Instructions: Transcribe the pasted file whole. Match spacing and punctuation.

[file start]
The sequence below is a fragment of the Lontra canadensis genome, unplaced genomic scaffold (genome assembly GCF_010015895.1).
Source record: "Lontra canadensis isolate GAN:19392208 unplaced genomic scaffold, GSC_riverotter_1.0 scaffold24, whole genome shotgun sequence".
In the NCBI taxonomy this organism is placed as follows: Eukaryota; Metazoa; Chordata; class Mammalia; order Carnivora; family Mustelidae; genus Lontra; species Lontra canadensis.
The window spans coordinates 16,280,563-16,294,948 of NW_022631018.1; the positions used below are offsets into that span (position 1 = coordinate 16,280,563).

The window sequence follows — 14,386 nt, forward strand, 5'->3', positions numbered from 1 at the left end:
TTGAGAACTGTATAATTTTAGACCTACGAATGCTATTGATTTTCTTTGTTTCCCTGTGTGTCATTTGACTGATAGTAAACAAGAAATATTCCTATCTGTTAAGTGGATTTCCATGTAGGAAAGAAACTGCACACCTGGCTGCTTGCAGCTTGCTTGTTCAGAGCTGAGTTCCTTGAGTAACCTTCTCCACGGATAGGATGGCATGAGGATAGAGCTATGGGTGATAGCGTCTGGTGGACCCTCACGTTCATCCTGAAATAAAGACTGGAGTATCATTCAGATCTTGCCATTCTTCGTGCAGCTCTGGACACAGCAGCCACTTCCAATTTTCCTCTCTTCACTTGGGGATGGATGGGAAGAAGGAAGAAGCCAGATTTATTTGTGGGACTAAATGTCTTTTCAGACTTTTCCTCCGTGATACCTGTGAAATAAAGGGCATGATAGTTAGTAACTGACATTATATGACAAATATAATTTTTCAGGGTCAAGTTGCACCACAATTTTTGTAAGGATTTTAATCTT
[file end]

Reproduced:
The sequence below is a fragment of the Lontra canadensis genome, unplaced genomic scaffold (genome assembly GCF_010015895.1).
Source record: "Lontra canadensis isolate GAN:19392208 unplaced genomic scaffold, GSC_riverotter_1.0 scaffold24, whole genome shotgun sequence".
In the NCBI taxonomy this organism is placed as follows: Eukaryota; Metazoa; Chordata; class Mammalia; order Carnivora; family Mustelidae; genus Lontra; species Lontra canadensis.
The window spans coordinates 16,280,563-16,294,948 of NW_022631018.1; the positions used below are offsets into that span (position 1 = coordinate 16,280,563).

The window sequence follows — 14,386 nt, forward strand, 5'->3', positions numbered from 1 at the left end:
TTGAGAACTGTATAATTTTAGACCTACGAATGCTATTGATTTTCTTTGTTTCCCTGTGTGTCATTTGACTGATAGTAAACAAGAAATATTCCTATCTGTTAAGTGGATTTCCATGTAGGAAAGAAACTGCACACCTGGCTGCTTGCAGCTTGCTTGTTCAGAGCTGAGTTCCTTGAGTAACCTTCTCCACGGATAGGATGGCATGAGGATAGAGCTATGGGTGATAGCGTCTGGTGGACCCTCACGTTCATCCTGAAATAAAGACTGGAGTATCATTCAGATCTTGCCATTCTTCGTGCAGCTCTGGACACAGCAGCCACTTCCAATTTTCCTCTCTTCACTTGGGGATGGATGGGAAGAAGGAAGAAGCCAGATTTATTTGTGGGACTAAATGTCTTTTCAGACTTTTCCTCCGTGATACCTGTGAAATAAAGGGCATGATAGTTAGTAACTGACATTATATGACAAATATAATTTTTCAGGGTCAAGTTGCACCACAATTTTTGTAAGGATTTTAATCTT